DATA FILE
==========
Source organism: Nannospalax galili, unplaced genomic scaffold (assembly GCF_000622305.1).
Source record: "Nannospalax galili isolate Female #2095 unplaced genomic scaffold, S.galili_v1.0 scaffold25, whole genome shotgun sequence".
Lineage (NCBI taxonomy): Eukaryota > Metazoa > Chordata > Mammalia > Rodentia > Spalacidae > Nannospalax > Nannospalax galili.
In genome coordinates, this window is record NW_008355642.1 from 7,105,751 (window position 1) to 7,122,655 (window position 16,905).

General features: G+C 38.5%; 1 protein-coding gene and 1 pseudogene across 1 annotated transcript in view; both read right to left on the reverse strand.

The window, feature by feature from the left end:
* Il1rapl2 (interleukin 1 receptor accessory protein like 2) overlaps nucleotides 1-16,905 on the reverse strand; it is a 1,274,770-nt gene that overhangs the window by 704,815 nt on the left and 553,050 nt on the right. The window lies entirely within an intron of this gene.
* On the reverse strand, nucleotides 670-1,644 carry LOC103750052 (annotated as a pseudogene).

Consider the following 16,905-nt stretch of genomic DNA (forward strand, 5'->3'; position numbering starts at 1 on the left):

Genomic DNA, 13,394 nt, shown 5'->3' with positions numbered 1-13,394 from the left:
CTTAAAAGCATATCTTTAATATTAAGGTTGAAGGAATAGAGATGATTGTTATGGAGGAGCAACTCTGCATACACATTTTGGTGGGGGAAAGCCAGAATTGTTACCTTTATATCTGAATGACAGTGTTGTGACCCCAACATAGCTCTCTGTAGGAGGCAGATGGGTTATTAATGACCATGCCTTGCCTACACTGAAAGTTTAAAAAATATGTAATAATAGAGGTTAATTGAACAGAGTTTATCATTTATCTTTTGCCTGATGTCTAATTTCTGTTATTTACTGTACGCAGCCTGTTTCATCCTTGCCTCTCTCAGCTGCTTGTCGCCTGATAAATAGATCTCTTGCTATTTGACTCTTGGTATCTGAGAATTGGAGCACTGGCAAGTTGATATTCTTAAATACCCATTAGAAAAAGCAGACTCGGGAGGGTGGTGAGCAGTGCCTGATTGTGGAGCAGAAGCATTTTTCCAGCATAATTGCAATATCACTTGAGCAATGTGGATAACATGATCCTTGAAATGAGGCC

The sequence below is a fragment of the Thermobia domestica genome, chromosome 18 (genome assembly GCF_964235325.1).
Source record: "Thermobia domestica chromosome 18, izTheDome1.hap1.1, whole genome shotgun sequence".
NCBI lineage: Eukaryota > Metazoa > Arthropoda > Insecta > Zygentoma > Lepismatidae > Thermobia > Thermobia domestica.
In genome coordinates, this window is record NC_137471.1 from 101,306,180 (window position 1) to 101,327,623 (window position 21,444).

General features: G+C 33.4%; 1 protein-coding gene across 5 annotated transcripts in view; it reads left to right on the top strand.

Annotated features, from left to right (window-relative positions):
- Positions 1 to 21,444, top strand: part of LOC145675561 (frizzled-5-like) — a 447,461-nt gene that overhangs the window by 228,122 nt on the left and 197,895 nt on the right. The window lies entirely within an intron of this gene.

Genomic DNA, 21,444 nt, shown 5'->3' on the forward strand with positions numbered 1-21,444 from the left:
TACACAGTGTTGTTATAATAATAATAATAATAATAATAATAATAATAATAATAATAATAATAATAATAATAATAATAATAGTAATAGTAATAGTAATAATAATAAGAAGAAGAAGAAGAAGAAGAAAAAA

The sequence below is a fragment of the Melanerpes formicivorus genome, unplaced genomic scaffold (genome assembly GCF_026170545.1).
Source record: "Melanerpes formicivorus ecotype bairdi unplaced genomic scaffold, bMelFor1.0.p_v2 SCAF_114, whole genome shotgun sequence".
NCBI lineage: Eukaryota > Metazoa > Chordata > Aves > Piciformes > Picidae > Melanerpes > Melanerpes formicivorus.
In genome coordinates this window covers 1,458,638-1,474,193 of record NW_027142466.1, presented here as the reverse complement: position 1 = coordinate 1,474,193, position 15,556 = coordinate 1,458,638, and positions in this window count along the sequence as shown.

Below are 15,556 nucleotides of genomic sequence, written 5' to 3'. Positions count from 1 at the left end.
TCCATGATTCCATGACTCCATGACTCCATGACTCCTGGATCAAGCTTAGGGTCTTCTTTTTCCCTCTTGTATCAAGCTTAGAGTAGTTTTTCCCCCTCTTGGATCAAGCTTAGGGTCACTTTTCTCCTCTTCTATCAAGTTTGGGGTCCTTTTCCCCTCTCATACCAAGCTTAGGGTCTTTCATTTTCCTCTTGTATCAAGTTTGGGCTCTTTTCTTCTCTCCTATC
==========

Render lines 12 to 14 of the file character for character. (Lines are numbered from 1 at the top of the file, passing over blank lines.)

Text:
The sequence below is a fragment of the Thermobia domestica genome, chromosome 18 (genome assembly GCF_964235325.1).
Source record: "Thermobia domestica chromosome 18, izTheDome1.hap1.1, whole genome shotgun sequence".
NCBI lineage: Eukaryota > Metazoa > Arthropoda > Insecta > Zygentoma > Lepismatidae > Thermobia > Thermobia domestica.